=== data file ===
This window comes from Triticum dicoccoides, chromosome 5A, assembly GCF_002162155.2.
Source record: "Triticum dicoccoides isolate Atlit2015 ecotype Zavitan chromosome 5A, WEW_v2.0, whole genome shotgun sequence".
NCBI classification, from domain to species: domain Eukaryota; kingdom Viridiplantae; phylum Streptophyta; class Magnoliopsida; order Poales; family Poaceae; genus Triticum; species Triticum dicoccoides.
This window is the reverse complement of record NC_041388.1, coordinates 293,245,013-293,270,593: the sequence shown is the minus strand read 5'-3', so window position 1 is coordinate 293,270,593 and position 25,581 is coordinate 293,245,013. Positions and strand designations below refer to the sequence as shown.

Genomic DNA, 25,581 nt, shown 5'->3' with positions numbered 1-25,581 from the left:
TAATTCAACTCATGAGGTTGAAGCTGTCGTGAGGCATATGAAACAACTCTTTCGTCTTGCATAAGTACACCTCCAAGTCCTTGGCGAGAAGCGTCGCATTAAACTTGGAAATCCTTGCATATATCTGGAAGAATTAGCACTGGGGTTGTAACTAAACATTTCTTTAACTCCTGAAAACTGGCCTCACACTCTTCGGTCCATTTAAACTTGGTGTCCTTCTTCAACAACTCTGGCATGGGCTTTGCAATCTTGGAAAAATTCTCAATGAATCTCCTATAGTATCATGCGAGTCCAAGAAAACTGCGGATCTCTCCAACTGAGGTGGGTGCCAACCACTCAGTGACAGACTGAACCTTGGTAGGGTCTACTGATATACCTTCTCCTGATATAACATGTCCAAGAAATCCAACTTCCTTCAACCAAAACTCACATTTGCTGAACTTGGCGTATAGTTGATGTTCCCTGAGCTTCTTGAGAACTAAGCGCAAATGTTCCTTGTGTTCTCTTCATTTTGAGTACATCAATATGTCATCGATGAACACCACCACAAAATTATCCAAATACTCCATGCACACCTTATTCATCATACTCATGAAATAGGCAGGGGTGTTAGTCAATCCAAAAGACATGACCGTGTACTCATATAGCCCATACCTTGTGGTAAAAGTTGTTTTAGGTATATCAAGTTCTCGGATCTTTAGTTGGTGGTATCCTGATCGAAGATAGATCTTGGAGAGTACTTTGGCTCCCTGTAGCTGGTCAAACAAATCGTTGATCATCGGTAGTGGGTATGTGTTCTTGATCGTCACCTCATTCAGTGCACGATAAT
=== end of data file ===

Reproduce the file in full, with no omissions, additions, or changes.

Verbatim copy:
This window comes from Triticum dicoccoides, chromosome 5A, assembly GCF_002162155.2.
Source record: "Triticum dicoccoides isolate Atlit2015 ecotype Zavitan chromosome 5A, WEW_v2.0, whole genome shotgun sequence".
NCBI classification, from domain to species: domain Eukaryota; kingdom Viridiplantae; phylum Streptophyta; class Magnoliopsida; order Poales; family Poaceae; genus Triticum; species Triticum dicoccoides.
This window is the reverse complement of record NC_041388.1, coordinates 293,245,013-293,270,593: the sequence shown is the minus strand read 5'-3', so window position 1 is coordinate 293,270,593 and position 25,581 is coordinate 293,245,013. Positions and strand designations below refer to the sequence as shown.

Genomic DNA, 25,581 nt, shown 5'->3' with positions numbered 1-25,581 from the left:
TAATTCAACTCATGAGGTTGAAGCTGTCGTGAGGCATATGAAACAACTCTTTCGTCTTGCATAAGTACACCTCCAAGTCCTTGGCGAGAAGCGTCGCATTAAACTTGGAAATCCTTGCATATATCTGGAAGAATTAGCACTGGGGTTGTAACTAAACATTTCTTTAACTCCTGAAAACTGGCCTCACACTCTTCGGTCCATTTAAACTTGGTGTCCTTCTTCAACAACTCTGGCATGGGCTTTGCAATCTTGGAAAAATTCTCAATGAATCTCCTATAGTATCATGCGAGTCCAAGAAAACTGCGGATCTCTCCAACTGAGGTGGGTGCCAACCACTCAGTGACAGACTGAACCTTGGTAGGGTCTACTGATATACCTTCTCCTGATATAACATGTCCAAGAAATCCAACTTCCTTCAACCAAAACTCACATTTGCTGAACTTGGCGTATAGTTGATGTTCCCTGAGCTTCTTGAGAACTAAGCGCAAATGTTCCTTGTGTTCTCTTCATTTTGAGTACATCAATATGTCATCGATGAACACCACCACAAAATTATCCAAATACTCCATGCACACCTTATTCATCATACTCATGAAATAGGCAGGGGTGTTAGTCAATCCAAAAGACATGACCGTGTACTCATATAGCCCATACCTTGTGGTAAAAGTTGTTTTAGGTATATCAAGTTCTCGGATCTTTAGTTGGTGGTATCCTGATCGAAGATAGATCTTGGAGAGTACTTTGGCTCCCTGTAGCTGGTCAAACAAATCGTTGATCATCGGTAGTGGGTATGTGTTCTTGATCGTCACCTCATTCAGTGCACGATAAT